Tuesday, June 28, 2011

This Girl

Oh, this girl.

Although I didn't really know what to expect from my second child and a daughter, I kind of thought her infancy would be a breeze compared to Pacey's. Ha! Ha! Ha! Her birth was fairly uneventful (well, beyond the enormity of becoming a mother again) and she was perfectly developed and healthy. She had a very tight tongue-tie, however, that was corrected at two months and until this time she had a hard time eating. She also developed terrible colic shortly thereafter and was ultimately diagnosed with a milk protein allergy. Finally, around 4 months, we started her on an uber-expensive hypoallergenic formula and she stopped screaming all the time.

After such a laid-back first baby, I wasn't prepared for a little creature that was so...well, high maintenance. She was just never very happy until she was 11 months old and started walking. I think she just always wanted to be part of the action and was frustrated until she was physically able.

I also didn't expect quite the mini-Chris that Brighton has turned out to be. When I imagined a daughter, I pictured a petite, dark-eyed little girl that looked a lot more like me. Instead? She is so her father's daughter. Quite a robust baby she was, and even now although she is well proportioned and not chubby anymore, she's noticeably tall for her age. I'll be posting, at some point, some baby pictures of Chris because although he has very dark hair now, he had blond curls as a baby and the resemblance between him and Brighton is amazing.

Brighton was 15 months or so when we moved here and I started staying home full time with her. Four mornings a week when Pacey went off to school we hung out together...shopping, library time, house cleaning together, listening to tunes. It was such a welcome chance to get to know my daughter. She is such a kid of extremes. When she's happy, she just bubbles over with it. She's silly and giddy and throws her arms around me exclaiming "Mahdi, Mahdi!" (uh, yeah, that's what she calls me right now)

And when she is mad, well. Look out world. She dissolves into some of the most epic tantrums I have ever witnessed. Sometimes I get it...who wants to stop playing in order to change a wet diaper? But sometimes she flips her little lid about things like my inability to make the wind blow. Truth. She is so incredibly demanding but also loves me FIERCELY. She was always kind of a mama's girl, but at this point she wants next to nothing to do her with poor daddy who would REALLY like to have a relationship with his little girl. I feel bad for him, sure, but I tell you what...it's lovely to be adored.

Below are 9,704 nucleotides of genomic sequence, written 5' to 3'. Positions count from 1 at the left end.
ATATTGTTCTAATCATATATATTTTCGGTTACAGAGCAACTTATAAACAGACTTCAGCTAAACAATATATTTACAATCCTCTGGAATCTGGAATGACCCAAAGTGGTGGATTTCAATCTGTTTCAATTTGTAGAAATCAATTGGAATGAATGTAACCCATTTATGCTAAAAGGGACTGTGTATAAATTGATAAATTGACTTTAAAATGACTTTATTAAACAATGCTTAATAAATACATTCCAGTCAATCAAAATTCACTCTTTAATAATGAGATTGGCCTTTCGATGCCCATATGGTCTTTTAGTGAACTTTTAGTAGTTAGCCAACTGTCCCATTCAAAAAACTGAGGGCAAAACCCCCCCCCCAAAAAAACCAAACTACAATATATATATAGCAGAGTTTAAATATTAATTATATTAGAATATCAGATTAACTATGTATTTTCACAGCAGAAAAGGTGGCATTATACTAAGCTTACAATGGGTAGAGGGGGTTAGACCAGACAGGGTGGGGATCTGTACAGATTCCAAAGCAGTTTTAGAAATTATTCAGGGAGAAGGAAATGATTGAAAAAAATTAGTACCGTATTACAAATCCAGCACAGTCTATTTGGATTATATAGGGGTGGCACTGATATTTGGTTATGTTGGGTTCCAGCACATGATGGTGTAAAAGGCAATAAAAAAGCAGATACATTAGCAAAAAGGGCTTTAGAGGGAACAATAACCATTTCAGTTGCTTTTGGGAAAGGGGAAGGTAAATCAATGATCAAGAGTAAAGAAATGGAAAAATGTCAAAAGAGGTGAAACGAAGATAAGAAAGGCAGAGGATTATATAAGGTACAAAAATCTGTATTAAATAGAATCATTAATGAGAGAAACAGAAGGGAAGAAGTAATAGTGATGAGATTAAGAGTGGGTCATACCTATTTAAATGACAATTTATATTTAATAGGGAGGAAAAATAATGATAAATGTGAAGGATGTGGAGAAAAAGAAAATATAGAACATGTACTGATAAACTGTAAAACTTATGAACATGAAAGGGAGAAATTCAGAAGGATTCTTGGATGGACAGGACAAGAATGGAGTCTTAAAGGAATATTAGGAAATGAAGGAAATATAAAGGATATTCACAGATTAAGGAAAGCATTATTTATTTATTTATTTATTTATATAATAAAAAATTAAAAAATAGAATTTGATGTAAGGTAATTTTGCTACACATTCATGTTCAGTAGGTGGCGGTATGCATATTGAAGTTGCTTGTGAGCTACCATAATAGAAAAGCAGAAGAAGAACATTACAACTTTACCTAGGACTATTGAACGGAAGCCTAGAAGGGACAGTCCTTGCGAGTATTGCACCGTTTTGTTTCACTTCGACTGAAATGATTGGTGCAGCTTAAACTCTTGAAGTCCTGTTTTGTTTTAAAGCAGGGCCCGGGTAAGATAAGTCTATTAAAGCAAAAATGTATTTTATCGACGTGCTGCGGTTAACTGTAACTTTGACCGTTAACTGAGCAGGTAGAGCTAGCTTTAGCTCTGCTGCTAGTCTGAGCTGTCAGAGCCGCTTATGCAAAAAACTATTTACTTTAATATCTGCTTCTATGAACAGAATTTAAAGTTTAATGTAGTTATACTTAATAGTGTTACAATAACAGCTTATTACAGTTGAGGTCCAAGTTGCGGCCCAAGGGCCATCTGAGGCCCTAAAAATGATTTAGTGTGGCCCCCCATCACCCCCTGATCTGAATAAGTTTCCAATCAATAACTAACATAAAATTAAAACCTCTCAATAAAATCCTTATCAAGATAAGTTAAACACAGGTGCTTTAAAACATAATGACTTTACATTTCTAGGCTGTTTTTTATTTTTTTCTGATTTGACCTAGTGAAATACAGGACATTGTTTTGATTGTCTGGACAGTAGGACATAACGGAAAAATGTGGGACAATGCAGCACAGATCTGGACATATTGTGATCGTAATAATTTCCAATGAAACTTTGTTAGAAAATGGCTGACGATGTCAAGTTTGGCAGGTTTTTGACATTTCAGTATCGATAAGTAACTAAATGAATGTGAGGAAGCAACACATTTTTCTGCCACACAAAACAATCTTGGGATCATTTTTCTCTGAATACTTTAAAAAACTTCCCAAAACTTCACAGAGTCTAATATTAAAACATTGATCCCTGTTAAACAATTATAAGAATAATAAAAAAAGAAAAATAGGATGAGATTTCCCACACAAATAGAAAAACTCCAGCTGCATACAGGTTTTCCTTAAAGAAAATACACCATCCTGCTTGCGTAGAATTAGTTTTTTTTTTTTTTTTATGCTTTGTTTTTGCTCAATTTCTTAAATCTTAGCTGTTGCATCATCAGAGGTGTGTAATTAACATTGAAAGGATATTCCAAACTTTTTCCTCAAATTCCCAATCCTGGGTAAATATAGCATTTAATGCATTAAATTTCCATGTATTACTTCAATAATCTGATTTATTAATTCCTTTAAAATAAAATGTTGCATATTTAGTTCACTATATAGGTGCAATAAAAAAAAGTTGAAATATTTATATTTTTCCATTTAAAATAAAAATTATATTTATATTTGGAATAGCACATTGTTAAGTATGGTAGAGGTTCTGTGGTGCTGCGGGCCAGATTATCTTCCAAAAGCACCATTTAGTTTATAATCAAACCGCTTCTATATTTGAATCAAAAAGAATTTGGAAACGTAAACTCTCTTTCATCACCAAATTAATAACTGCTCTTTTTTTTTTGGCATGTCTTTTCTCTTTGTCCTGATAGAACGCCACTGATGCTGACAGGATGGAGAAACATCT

And in return, I love her fiercely right back. I love her silliness, her strong nature and her love of roughhousing with her brother. I love that she will get down in the dirt and play with bugs and then later ask to wear her tutu and fairy wings. She will grow to be a strong, opinionated young woman which I can imagine will be very (very, very, very) trying at times, but I foresee lots to be proud of in her life.

I never thought I'd feel wistful about babyhood ending, but I do a bit with Brighton. I still put her to bed while Chris puts Pacey to bed and we sit in her armchair, with her water cup and her blankie. "Read book," she requests, then "bed, mama." And I lay her in her crib with her Cinderella pillow, fourteen thousand other stuffed animals and she blows me a kiss. Gone are the days of rocking her to sleep and easing out of the room without waking her. And thank god, mostly, because that could get reallllly frustrating. But interspersed more and more with her hugs and pleas to be picked up during the day are new demands: "Let go Mama." "Put down Mama." "Go 'way Mama." Sigh.

Sunday, June 26, 2011


I figured a quick post about our vacation was probably warranted, mainly so that one day I can prove to the kids that we did fun stuff with them when they were young.

We headed to the Dells in Wisconsin, an area that randomly has multiple large indoor and outdoor waterpark resorts. It's about a four hour drive from here and we got a great deal on a condo for 4 days/3 nights. Sounds perfect right? Indeed, for the three members of our family that don't mind being wet and cold for hours on end. Spoiler: I am not one of those three members. I definitely win some take-one-for-the-team points on this vacation. The kids had a fantastic time though, and are only maybe a year off being pretty independent so I don't have to spend all MY time ducking under lukewarm water sprays and submerging myself in kiddie pools full of...well, yeah.

It was great to see the kids get more comfortable in the water; Pacey, especially, had been very timid to this point and he really gained a lot of confidence. Chris is pretty motivated to keep their swimming skills coming along because we have a deal that he can't have a fishing boat until the kids can swim unaided.

We were persuaded (well, bribed actually) to listen to the timeshare sales pitch, and in exchange for 60 only partially excruciating minutes of our time we received another free vacation package to go back.

Oh goody.

One more thing before the photos. Have you ever wondered what's between Minnesota and Wisconsin? I can now tell you: lots of farms, countless cheese shops and, inexplicably, a disproportionate number of *adult* stores. My favorite of which advertised discount adult accessories and a bakery. Didn't spend too much time trying to figure that one out...

The World's Least Comfortable Sofa Bed (no, really)

Climbing up to the water slide

Very annoyed about enforced break/snack time out of the water

Rare photo of my husband smiling

Perhaps my favorite part of the day...(yes, of course we were

Once they got a little braver they went up together, hands
tightly clasped